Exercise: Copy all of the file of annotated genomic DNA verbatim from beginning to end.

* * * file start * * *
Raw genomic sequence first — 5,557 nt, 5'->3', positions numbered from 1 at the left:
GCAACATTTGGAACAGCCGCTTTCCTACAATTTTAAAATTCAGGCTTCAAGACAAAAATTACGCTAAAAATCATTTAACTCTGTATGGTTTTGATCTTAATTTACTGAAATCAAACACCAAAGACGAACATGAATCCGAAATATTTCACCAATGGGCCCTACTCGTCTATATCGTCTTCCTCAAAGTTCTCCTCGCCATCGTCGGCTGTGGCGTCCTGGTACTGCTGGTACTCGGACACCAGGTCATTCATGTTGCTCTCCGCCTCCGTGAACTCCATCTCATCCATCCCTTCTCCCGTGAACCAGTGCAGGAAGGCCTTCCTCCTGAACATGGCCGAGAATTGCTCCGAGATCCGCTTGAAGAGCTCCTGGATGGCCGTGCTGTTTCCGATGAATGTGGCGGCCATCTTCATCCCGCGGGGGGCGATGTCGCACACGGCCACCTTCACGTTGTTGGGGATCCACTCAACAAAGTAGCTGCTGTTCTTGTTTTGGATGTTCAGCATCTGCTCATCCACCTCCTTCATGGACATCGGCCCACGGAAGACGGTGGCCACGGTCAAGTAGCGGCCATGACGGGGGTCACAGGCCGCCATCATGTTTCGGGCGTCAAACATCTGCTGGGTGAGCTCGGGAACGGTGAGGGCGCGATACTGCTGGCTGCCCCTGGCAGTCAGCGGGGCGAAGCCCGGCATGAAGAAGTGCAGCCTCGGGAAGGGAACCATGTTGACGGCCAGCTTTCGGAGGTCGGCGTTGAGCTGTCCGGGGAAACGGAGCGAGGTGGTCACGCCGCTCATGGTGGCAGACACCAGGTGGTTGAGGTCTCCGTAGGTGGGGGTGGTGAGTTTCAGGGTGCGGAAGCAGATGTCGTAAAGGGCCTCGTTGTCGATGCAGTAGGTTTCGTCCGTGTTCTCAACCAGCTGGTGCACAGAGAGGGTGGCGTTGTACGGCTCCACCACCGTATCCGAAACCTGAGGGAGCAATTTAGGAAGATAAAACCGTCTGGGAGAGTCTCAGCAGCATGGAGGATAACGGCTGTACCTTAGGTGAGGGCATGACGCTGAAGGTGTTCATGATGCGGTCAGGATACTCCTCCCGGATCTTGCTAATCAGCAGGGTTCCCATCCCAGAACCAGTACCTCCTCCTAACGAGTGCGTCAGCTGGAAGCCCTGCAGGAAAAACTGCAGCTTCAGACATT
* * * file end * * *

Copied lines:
Raw genomic sequence first — 5,557 nt, 5'->3', positions numbered from 1 at the left:
GCAACATTTGGAACAGCCGCTTTCCTACAATTTTAAAATTCAGGCTTCAAGACAAAAATTACGCTAAAAATCATTTAACTCTGTATGGTTTTGATCTTAATTTACTGAAATCAAACACCAAAGACGAACATGAATCCGAAATATTTCACCAATGGGCCCTACTCGTCTATATCGTCTTCCTCAAAGTTCTCCTCGCCATCGTCGGCTGTGGCGTCCTGGTACTGCTGGTACTCGGACACCAGGTCATTCATGTTGCTCTCCGCCTCCGTGAACTCCATCTCATCCATCCCTTCTCCCGTGAACCAGTGCAGGAAGGCCTTCCTCCTGAACATGGCCGAGAATTGCTCCGAGATCCGCTTGAAGAGCTCCTGGATGGCCGTGCTGTTTCCGATGAATGTGGCGGCCATCTTCATCCCGCGGGGGGCGATGTCGCACACGGCCACCTTCACGTTGTTGGGGATCCACTCAACAAAGTAGCTGCTGTTCTTGTTTTGGATGTTCAGCATCTGCTCATCCACCTCCTTCATGGACATCGGCCCACGGAAGACGGTGGCCACGGTCAAGTAGCGGCCATGACGGGGGTCACAGGCCGCCATCATGTTTCGGGCGTCAAACATCTGCTGGGTGAGCTCGGGAACGGTGAGGGCGCGATACTGCTGGCTGCCCCTGGCAGTCAGCGGGGCGAAGCCCGGCATGAAGAAGTGCAGCCTCGGGAAGGGAACCATGTTGACGGCCAGCTTTCGGAGGTCGGCGTTGAGCTGTCCGGGGAAACGGAGCGAGGTGGTCACGCCGCTCATGGTGGCAGACACCAGGTGGTTGAGGTCTCCGTAGGTGGGGGTGGTGAGTTTCAGGGTGCGGAAGCAGATGTCGTAAAGGGCCTCGTTGTCGATGCAGTAGGTTTCGTCCGTGTTCTCAACCAGCTGGTGCACAGAGAGGGTGGCGTTGTACGGCTCCACCACCGTATCCGAAACCTGAGGGAGCAATTTAGGAAGATAAAACCGTCTGGGAGAGTCTCAGCAGCATGGAGGATAACGGCTGTACCTTAGGTGAGGGCATGACGCTGAAGGTGTTCATGATGCGGTCAGGATACTCCTCCCGGATCTTGCTAATCAGCAGGGTTCCCATCCCAGAACCAGTACCTCCTCCTAACGAGTGCGTCAGCTGGAAGCCCTGCAGGAAAAACTGCAGCTTCAGACATT